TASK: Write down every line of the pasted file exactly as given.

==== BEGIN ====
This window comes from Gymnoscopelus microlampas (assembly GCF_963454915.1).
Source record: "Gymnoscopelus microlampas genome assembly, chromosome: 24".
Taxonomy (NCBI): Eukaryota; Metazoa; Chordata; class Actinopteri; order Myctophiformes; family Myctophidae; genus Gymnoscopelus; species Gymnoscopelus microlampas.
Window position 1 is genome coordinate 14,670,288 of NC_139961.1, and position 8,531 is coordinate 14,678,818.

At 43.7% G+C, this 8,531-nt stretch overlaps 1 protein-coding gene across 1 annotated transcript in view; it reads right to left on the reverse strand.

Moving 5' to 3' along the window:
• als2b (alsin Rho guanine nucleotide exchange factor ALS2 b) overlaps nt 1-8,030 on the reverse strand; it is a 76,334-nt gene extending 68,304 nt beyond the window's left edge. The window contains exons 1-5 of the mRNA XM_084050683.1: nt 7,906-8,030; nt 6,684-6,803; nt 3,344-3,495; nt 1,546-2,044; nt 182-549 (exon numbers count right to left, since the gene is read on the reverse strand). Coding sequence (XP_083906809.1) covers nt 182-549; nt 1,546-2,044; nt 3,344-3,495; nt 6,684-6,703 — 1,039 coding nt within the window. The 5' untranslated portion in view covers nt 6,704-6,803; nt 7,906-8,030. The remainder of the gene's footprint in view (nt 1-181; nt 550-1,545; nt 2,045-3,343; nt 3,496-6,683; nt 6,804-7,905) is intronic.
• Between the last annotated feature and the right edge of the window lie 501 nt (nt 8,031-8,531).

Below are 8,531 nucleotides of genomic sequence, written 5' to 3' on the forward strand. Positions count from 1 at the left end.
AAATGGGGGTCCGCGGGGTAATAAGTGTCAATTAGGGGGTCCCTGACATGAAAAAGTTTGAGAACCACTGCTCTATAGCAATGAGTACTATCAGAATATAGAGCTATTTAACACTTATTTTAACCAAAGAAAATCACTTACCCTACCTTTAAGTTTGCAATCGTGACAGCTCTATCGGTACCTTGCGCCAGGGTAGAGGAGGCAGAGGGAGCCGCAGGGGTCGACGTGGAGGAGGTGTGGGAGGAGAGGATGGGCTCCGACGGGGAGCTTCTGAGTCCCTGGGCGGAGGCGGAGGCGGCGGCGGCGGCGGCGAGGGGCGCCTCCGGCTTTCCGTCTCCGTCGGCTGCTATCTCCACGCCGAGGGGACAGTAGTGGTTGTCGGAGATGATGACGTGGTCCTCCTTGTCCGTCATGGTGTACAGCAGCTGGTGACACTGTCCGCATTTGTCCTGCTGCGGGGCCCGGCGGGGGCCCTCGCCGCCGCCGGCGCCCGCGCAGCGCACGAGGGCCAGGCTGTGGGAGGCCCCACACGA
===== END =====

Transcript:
This window comes from Gymnoscopelus microlampas (assembly GCF_963454915.1).
Source record: "Gymnoscopelus microlampas genome assembly, chromosome: 24".
Taxonomy (NCBI): Eukaryota; Metazoa; Chordata; class Actinopteri; order Myctophiformes; family Myctophidae; genus Gymnoscopelus; species Gymnoscopelus microlampas.
Window position 1 is genome coordinate 14,670,288 of NC_139961.1, and position 8,531 is coordinate 14,678,818.

At 43.7% G+C, this 8,531-nt stretch overlaps 1 protein-coding gene across 1 annotated transcript in view; it reads right to left on the reverse strand.

Moving 5' to 3' along the window:
• als2b (alsin Rho guanine nucleotide exchange factor ALS2 b) overlaps nt 1-8,030 on the reverse strand; it is a 76,334-nt gene extending 68,304 nt beyond the window's left edge. The window contains exons 1-5 of the mRNA XM_084050683.1: nt 7,906-8,030; nt 6,684-6,803; nt 3,344-3,495; nt 1,546-2,044; nt 182-549 (exon numbers count right to left, since the gene is read on the reverse strand). Coding sequence (XP_083906809.1) covers nt 182-549; nt 1,546-2,044; nt 3,344-3,495; nt 6,684-6,703 — 1,039 coding nt within the window. The 5' untranslated portion in view covers nt 6,704-6,803; nt 7,906-8,030. The remainder of the gene's footprint in view (nt 1-181; nt 550-1,545; nt 2,045-3,343; nt 3,496-6,683; nt 6,804-7,905) is intronic.
• Between the last annotated feature and the right edge of the window lie 501 nt (nt 8,031-8,531).

Below are 8,531 nucleotides of genomic sequence, written 5' to 3' on the forward strand. Positions count from 1 at the left end.
AAATGGGGGTCCGCGGGGTAATAAGTGTCAATTAGGGGGTCCCTGACATGAAAAAGTTTGAGAACCACTGCTCTATAGCAATGAGTACTATCAGAATATAGAGCTATTTAACACTTATTTTAACCAAAGAAAATCACTTACCCTACCTTTAAGTTTGCAATCGTGACAGCTCTATCGGTACCTTGCGCCAGGGTAGAGGAGGCAGAGGGAGCCGCAGGGGTCGACGTGGAGGAGGTGTGGGAGGAGAGGATGGGCTCCGACGGGGAGCTTCTGAGTCCCTGGGCGGAGGCGGAGGCGGCGGCGGCGGCGGCGAGGGGCGCCTCCGGCTTTCCGTCTCCGTCGGCTGCTATCTCCACGCCGAGGGGACAGTAGTGGTTGTCGGAGATGATGACGTGGTCCTCCTTGTCCGTCATGGTGTACAGCAGCTGGTGACACTGTCCGCATTTGTCCTGCTGCGGGGCCCGGCGGGGGCCCTCGCCGCCGCCGGCGCCCGCGCAGCGCACGAGGGCCAGGCTGTGGGAGGCCCCACACGA